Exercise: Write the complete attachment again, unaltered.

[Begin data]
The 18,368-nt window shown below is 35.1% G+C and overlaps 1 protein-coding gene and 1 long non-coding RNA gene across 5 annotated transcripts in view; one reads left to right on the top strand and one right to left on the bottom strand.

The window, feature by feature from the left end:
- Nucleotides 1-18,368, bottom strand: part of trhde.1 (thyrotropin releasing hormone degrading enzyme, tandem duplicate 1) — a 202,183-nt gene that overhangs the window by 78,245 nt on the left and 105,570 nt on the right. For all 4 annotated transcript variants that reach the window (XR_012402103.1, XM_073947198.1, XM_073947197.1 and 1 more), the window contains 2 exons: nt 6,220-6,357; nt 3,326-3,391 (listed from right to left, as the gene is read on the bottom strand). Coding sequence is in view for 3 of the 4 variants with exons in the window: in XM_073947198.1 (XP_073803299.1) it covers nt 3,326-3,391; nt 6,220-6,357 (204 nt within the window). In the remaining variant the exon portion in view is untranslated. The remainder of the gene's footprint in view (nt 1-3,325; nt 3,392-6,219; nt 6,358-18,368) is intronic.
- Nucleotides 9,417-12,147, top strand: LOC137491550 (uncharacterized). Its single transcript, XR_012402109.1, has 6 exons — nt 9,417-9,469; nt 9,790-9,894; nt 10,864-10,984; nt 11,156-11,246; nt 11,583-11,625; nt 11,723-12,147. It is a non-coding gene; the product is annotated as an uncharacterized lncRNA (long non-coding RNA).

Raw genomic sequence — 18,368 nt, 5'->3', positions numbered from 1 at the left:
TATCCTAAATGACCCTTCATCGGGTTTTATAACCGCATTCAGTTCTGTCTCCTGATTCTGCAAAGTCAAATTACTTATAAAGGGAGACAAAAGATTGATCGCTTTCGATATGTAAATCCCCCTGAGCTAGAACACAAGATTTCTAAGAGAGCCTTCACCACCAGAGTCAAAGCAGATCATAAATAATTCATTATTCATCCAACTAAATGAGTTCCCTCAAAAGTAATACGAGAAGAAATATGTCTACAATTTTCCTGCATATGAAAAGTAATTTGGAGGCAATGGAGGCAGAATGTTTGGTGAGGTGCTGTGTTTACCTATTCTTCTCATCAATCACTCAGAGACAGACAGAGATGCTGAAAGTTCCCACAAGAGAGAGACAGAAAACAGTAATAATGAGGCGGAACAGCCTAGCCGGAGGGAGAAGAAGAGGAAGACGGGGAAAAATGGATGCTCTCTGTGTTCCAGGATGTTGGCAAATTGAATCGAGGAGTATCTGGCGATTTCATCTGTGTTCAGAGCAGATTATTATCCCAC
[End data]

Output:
The 18,368-nt window shown below is 35.1% G+C and overlaps 1 protein-coding gene and 1 long non-coding RNA gene across 5 annotated transcripts in view; one reads left to right on the top strand and one right to left on the bottom strand.

The window, feature by feature from the left end:
- Nucleotides 1-18,368, bottom strand: part of trhde.1 (thyrotropin releasing hormone degrading enzyme, tandem duplicate 1) — a 202,183-nt gene that overhangs the window by 78,245 nt on the left and 105,570 nt on the right. For all 4 annotated transcript variants that reach the window (XR_012402103.1, XM_073947198.1, XM_073947197.1 and 1 more), the window contains 2 exons: nt 6,220-6,357; nt 3,326-3,391 (listed from right to left, as the gene is read on the bottom strand). Coding sequence is in view for 3 of the 4 variants with exons in the window: in XM_073947198.1 (XP_073803299.1) it covers nt 3,326-3,391; nt 6,220-6,357 (204 nt within the window). In the remaining variant the exon portion in view is untranslated. The remainder of the gene's footprint in view (nt 1-3,325; nt 3,392-6,219; nt 6,358-18,368) is intronic.
- Nucleotides 9,417-12,147, top strand: LOC137491550 (uncharacterized). Its single transcript, XR_012402109.1, has 6 exons — nt 9,417-9,469; nt 9,790-9,894; nt 10,864-10,984; nt 11,156-11,246; nt 11,583-11,625; nt 11,723-12,147. It is a non-coding gene; the product is annotated as an uncharacterized lncRNA (long non-coding RNA).

Raw genomic sequence — 18,368 nt, 5'->3', positions numbered from 1 at the left:
TATCCTAAATGACCCTTCATCGGGTTTTATAACCGCATTCAGTTCTGTCTCCTGATTCTGCAAAGTCAAATTACTTATAAAGGGAGACAAAAGATTGATCGCTTTCGATATGTAAATCCCCCTGAGCTAGAACACAAGATTTCTAAGAGAGCCTTCACCACCAGAGTCAAAGCAGATCATAAATAATTCATTATTCATCCAACTAAATGAGTTCCCTCAAAAGTAATACGAGAAGAAATATGTCTACAATTTTCCTGCATATGAAAAGTAATTTGGAGGCAATGGAGGCAGAATGTTTGGTGAGGTGCTGTGTTTACCTATTCTTCTCATCAATCACTCAGAGACAGACAGAGATGCTGAAAGTTCCCACAAGAGAGAGACAGAAAACAGTAATAATGAGGCGGAACAGCCTAGCCGGAGGGAGAAGAAGAGGAAGACGGGGAAAAATGGATGCTCTCTGTGTTCCAGGATGTTGGCAAATTGAATCGAGGAGTATCTGGCGATTTCATCTGTGTTCAGAGCAGATTATTATCCCAC